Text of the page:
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It's not unusual to find old shops that are retail premises no longer, perhaps having once been converted into housing, only the large window revealing their original purpose. And it's also quite common to find buildings that were once houses that are now shops, their location on a street frontage proving less of an advantage nowadays for genteel living but very suitable for catching the passing trade. Then there are those premises that were shops a hundred or
two hundred years ago and are still used for that purpose
The other day we were shopping in the town of Newark in Nottinghamshire, an ancient settlement on the River Trent. As we walked round the fine old market square I looked at the timber-framed inns of the 1500s and the grander stone and brick examples of the seventeenth and eighteenth centuries. Interspersed among these I could see town houses of the 1700s, the imposing town hall of the same period and some early and later nineteenth century retail shops. There was even a fine Moderne building from the 1930s, it's jazzed-up stripped classical styling trying to complement the earlier authentic examples but failing, though not without bringing its own welcome contribution to the streetscape.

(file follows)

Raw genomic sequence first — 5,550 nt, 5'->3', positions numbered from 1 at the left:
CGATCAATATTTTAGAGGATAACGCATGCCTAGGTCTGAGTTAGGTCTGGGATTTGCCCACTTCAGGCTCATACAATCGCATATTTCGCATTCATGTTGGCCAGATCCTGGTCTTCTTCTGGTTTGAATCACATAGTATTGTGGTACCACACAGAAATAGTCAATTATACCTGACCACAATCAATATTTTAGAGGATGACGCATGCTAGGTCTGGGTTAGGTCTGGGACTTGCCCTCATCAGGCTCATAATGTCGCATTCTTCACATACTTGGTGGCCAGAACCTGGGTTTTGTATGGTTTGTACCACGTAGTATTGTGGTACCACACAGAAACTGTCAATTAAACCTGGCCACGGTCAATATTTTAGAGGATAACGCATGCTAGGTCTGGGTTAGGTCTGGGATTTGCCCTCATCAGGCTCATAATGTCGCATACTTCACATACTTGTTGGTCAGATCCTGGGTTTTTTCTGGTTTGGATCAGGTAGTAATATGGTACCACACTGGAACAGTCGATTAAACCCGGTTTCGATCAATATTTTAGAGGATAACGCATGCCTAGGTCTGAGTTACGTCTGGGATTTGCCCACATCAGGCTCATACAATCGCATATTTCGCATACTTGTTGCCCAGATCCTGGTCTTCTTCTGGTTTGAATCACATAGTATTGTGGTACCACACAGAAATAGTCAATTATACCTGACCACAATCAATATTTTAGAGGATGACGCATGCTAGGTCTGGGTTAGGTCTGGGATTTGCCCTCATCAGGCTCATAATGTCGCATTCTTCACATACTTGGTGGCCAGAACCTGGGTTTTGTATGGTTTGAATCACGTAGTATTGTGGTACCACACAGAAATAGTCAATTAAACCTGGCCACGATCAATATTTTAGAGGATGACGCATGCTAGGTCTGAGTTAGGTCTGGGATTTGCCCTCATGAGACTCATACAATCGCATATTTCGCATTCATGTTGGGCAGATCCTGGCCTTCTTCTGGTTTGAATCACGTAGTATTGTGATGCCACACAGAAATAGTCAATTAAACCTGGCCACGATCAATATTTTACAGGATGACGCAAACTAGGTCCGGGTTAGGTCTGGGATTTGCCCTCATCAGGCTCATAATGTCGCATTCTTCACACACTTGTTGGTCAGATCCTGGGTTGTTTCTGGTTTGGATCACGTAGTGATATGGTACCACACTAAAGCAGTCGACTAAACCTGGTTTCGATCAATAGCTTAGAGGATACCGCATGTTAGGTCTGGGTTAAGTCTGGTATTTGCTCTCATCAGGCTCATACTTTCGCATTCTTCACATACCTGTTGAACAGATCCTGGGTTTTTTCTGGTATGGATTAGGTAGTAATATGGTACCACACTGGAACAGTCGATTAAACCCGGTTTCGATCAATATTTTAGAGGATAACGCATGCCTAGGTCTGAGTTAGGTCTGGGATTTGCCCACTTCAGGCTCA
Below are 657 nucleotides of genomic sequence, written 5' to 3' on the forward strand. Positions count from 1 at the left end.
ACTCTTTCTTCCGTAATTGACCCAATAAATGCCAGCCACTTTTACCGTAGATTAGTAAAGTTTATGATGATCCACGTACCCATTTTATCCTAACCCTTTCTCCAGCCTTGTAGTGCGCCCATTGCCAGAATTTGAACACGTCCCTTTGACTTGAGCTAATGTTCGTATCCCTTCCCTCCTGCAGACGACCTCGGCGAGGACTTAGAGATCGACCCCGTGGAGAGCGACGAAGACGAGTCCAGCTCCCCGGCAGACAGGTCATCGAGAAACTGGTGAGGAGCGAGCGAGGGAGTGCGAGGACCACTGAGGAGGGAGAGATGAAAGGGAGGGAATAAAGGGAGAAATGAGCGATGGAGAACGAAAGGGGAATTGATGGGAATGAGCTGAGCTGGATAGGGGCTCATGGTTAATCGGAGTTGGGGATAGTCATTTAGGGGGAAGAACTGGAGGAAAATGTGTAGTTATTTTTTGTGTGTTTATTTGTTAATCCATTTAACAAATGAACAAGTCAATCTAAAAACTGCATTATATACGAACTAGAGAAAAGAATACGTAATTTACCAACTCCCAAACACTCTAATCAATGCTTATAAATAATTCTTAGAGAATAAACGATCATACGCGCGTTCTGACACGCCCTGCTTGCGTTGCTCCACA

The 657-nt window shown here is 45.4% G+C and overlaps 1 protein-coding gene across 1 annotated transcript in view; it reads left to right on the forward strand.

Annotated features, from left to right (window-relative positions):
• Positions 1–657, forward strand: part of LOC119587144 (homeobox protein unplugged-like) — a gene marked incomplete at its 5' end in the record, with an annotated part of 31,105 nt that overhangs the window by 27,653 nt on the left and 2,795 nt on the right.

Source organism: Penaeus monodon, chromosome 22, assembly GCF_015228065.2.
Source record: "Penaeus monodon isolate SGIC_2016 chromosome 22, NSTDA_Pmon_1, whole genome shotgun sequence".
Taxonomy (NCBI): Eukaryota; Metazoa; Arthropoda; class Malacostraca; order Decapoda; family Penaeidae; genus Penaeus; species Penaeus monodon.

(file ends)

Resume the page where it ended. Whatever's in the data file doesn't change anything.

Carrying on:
However, it wasn't these grand or prominent buildings, often Listed for their historic or architectural importance, that caught my photographer's eye on this occasion. Rather, it was a couple of nineteenth century shops that were still, today, selling their wares to the people of the town. One, the taller of the pair, was largely as completed a hundred and fifty or so years ago, an illiterate mixture of Gothic and Classical decorative elements all infused with a hint of polychrome Venetian Gothic. Its verticality seemed to be a testament to the value of its small site which could only be maximised by building upwards. The ground floor was the most changed level, with the large window and glazed door obviously not the originals. However, the wooden surround was still there and I have no doubt that the box above the window still held an awning and a metal mechanism for deploying it. What a pity, I thought, that the proprietor had succumbed to paint of the fashionable "heritage" green. The adjoining building had been worked over very comprehensively, a veneer of modernity completely obscuring any traces of the original building. And yet it sat reasonably well next to its lanky neighbour, its name and the chosen font being the most jarring elements.
photograph and text © Tony Boughen
Camera: Sony RX100
Mode: Aperture Priority
Focal Length: 22.7mm (61mm - 35mm equiv.)
F No: f7.1
Shutter Speed: 1/640 sec
Exposure Compensation: -0.7 EV
Image Stabilisation: On